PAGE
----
Breaking News Emails

Get breaking news alerts and special reports. The news and stories that matter, delivered weekday mornings.
/ Source: Live Science

A small, toothy fish, which researchers say resembles the terrifying creature from the movie "Alien," is turning out to be a big mystery for the scientists who study it.

Kryptoglanis shajii is a tiny, subterranean catfish with a number of defining skeletal features, including a bulging lower jaw similar to a bulldog's.

Humans rarely catch sight of the tiny fish, and it inhabits only one area in the world: the Western Ghats mountain range in Kerala, India. Though the fish lives underground, it has been known to emerge occasionally in the springs, wells and flooded rice paddies of the region. [See Photos of the Weird Toothy Catfish]

A close-up scanned image shows bony structures in the toothy face of the catfish called Kryptoglanis shajii, which lives in the Western Ghats mountains in India.Mark L. Riccio / Cornell Univ. BRC CT Imaging Facility

The subterranean dweller is so elusive that scientists didn't categorize it as a new species until 2011.

"The more we looked at the skeleton, the stranger it got," John Lundberg, emeritus curator of ichthyology at the Academy of Natural Sciences of Drexel University in Philadelphia, said in a statement. He and his colleagues used digital radiography and high-definition CAT scans to study Kryptoglanis' bone structure.

Some of Kryptoglanis' bones are shaped in a way not seen in any other fish species. Numerous bones in the catfish's face are modified, giving it a compressed front end with a jutting lower jaw — similar to a bulldog's snout. The tiny fish also possesses four rows of conical, sharp-tipped teeth.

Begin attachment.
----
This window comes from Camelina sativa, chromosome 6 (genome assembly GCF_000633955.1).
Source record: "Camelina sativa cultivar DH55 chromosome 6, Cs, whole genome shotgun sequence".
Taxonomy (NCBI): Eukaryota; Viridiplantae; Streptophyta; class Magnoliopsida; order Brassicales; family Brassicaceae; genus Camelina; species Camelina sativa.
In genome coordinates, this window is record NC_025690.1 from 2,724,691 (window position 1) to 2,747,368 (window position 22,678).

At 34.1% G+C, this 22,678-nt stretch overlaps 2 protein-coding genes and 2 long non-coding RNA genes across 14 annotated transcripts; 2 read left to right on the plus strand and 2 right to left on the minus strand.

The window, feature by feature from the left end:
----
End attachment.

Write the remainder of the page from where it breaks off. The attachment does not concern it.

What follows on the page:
Lundberg speculates that there's a functional purpose behind all the strangeness. "In dogs, that was the result of selective breeding," Lundberg said. "In Kryptoglanis, we don't know yet what in their natural evolution would have led to this modified shape."

Lundberg and his colleagues report their findings in the 2014 issue of the Proceedings of the Academy of Natural Sciences of Philadelphia.

This tiny catfish (Kryptoglanis shajii) from India is just 4 inches (10 centimeters) long.Academy of Natural Sciences of Drexel U.

— Elizabeth Palermo, LiveScience

This is a condensed version of a report from LiveScience. Read the full report. Follow Elizabeth Palermo on Twitter, Facebook or Google+. Follow LiveScience on Twitter, Facebook and Google+.